Abstract

Electrical impedance tomography (EIT), as a monitoring tool of regional lung ventilation, is radiation-free imaging with high temporal resolution. The most important purpose of EIT is to visualize the distribution of tidal volume in different lung regions especially between dependent (dorsal in supine patients) and non-dependent (ventral in supine patients) regions.
Many clinical studies evaluated the applicability of PulmoVista® 500 (Dräger Medical GmbH, Lübeck, Germany) and similar EIT devices in estimating optimal PEEP after recruitment maneuvers (RM) in lung healthy patients and acute respiratory distress syndrome (ARDS), ventilation distribution in cystic fibrosis, COPB, pneumonia and respiratory diseases syndrome in infants.

Keywords: Electrical impedance tomography – EIT, regional ventilation, lung monitoring

Introduction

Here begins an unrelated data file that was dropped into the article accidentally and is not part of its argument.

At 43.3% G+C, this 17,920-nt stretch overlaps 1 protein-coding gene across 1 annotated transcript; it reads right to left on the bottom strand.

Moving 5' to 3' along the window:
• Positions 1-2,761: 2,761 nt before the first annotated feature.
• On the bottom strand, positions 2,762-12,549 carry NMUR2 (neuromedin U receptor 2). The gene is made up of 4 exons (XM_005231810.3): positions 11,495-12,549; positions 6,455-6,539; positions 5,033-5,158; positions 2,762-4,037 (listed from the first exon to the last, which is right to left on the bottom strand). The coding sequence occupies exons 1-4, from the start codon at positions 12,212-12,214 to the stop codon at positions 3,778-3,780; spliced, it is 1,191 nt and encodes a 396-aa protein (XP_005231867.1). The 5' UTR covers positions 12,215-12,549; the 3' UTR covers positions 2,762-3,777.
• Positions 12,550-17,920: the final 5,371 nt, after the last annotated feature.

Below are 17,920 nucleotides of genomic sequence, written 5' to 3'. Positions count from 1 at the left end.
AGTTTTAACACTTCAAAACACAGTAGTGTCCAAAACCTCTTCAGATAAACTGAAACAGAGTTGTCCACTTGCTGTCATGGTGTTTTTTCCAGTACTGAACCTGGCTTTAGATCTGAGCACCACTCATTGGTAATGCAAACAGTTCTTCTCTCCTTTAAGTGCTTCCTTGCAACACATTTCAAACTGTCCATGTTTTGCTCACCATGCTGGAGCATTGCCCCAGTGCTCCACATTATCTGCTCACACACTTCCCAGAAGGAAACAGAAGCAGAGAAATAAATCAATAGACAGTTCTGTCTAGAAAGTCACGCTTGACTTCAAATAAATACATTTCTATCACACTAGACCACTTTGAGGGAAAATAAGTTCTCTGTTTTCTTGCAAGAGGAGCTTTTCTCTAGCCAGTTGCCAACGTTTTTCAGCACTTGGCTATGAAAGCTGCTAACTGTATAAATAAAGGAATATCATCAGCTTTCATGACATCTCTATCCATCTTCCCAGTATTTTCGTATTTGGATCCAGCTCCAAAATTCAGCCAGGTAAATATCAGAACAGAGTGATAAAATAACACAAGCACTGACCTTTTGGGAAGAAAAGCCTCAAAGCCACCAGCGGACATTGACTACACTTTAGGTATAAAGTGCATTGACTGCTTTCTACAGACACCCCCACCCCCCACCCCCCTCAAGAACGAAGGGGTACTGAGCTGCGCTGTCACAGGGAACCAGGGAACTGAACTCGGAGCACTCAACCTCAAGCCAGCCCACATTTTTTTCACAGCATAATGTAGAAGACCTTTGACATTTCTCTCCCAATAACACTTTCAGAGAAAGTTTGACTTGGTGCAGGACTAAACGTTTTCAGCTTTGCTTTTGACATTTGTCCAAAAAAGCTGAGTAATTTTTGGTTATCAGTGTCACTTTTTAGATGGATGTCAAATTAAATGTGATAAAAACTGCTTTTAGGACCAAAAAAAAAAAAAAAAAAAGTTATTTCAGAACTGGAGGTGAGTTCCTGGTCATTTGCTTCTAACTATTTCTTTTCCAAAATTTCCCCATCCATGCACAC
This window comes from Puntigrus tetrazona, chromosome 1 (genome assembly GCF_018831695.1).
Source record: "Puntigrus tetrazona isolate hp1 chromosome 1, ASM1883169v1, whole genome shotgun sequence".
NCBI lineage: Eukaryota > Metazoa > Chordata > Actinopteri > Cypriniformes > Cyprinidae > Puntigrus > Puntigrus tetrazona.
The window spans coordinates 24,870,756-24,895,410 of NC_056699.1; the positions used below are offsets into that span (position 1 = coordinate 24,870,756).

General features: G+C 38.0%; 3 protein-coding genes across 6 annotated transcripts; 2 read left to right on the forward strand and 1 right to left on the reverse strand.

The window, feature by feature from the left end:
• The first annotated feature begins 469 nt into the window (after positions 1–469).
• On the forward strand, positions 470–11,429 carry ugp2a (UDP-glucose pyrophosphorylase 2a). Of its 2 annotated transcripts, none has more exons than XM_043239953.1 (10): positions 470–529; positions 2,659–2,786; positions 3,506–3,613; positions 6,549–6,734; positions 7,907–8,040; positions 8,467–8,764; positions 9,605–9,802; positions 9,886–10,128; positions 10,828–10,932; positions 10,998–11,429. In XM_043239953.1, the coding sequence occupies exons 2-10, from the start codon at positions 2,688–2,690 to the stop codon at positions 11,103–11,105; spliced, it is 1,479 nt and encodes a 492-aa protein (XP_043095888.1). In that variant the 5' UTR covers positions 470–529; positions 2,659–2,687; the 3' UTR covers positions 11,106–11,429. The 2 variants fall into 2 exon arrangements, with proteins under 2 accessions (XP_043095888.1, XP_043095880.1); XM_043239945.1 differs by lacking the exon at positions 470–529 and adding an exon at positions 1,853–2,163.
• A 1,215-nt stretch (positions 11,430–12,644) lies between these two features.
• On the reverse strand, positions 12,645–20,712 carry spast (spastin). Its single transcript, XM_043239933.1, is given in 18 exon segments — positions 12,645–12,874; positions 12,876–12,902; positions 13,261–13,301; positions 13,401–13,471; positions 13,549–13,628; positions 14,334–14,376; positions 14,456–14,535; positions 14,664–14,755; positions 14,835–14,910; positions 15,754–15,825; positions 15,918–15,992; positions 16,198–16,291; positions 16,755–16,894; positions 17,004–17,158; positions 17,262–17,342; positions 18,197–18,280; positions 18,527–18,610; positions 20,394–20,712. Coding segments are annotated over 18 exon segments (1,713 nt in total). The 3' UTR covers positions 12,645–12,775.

Impedance is an abstract physical variable that describes the resistivity or conductivity characteristics of an electric circuit in the presence of different tissues and organs. For instance, muscle and blood are good conductors, but fat and bone are poor ones. The inspiration of imagining the thorax with electricity is based on the existence of these dissimilar electrical properties of different tissues. Thoracic bioimpedance is influenced by two cyclic mechanisms: ventilation and perfusion. Impedance of the lung varies on a large scale from residual volume to total lung capacity. The increasing amount of air during inspiration leads to an increase in tissue impedance that is proportional to the inspired gas volume. In humans, an inspiration maneuver from residual volume to total lung capacity amplifies regional impedance by around 300% (1). To perform bioimpedance measurements, an electrode belt containing 16 electrodes is placed around the chest wall at the5th intercostal space. PulmoVista 500 determines the distribution of intra-thoracic bioimpedance by applying an alternating electrical current. There are an active pair of electrodes and a separate pair of electrodes for voltage measurements and measuring the resulting surface potentials at the remaining 13 electrode pairs. Subsequently, the adjacent electrode pair is used for the next current application and another 13 voltage measurements are performed. The location of the injecting andmeasuring electrode pairs successively rotates around the entire thorax. The resulting 208 values, also called a frame, are used to reconstruct one cross-sectional EIT image. It consists of a matrix of 32 × 32 pixels with a frame rate of 20 images per second and 40 EIT images per breath will be generated (2). Therefore it is capable of continuously measuring the change of impedance in every pixel which actually represents gas exchange in the corresponding lung fragment.